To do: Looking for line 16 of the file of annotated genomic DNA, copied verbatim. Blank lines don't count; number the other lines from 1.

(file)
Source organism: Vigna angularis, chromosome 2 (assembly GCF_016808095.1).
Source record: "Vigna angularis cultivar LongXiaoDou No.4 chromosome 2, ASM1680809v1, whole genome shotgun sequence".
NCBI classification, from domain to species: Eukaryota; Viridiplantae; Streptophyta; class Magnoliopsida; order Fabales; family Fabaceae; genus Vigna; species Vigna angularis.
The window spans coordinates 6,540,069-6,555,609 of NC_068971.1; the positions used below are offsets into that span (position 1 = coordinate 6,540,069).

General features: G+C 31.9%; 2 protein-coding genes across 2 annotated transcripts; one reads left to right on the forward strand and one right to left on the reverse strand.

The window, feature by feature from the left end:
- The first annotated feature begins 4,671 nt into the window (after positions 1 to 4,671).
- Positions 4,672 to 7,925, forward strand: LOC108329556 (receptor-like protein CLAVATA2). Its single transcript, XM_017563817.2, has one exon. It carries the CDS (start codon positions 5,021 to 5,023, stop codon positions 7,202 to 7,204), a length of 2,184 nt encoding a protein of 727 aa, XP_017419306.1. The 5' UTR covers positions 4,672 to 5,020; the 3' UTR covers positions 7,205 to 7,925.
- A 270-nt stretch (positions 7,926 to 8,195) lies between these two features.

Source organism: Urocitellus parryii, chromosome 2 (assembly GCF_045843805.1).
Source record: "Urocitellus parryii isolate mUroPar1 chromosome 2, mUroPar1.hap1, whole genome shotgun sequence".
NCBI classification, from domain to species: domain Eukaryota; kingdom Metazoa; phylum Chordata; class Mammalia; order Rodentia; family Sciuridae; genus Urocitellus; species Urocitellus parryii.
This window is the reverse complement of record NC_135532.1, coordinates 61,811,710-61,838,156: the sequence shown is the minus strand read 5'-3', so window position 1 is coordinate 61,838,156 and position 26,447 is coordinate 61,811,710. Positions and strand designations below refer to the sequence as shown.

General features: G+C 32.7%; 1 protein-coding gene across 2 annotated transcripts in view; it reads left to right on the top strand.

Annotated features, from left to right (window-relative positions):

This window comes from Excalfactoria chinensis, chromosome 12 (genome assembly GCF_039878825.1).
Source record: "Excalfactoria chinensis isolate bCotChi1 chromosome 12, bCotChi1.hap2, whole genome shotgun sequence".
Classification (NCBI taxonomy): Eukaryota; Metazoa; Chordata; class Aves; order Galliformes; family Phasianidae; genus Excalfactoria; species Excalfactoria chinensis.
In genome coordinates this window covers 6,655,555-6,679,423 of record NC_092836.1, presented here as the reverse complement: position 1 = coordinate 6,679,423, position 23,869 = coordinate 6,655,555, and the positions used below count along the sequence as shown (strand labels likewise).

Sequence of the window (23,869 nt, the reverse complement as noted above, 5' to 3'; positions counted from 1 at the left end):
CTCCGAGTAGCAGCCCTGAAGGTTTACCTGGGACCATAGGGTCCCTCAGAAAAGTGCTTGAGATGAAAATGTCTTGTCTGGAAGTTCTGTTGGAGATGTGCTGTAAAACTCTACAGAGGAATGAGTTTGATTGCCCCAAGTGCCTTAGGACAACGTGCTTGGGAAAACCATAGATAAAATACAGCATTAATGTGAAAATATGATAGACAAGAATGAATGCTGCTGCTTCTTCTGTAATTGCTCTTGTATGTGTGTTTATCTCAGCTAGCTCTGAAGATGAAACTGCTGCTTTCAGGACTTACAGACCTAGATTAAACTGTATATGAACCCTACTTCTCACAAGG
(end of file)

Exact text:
This window comes from Excalfactoria chinensis, chromosome 12 (genome assembly GCF_039878825.1).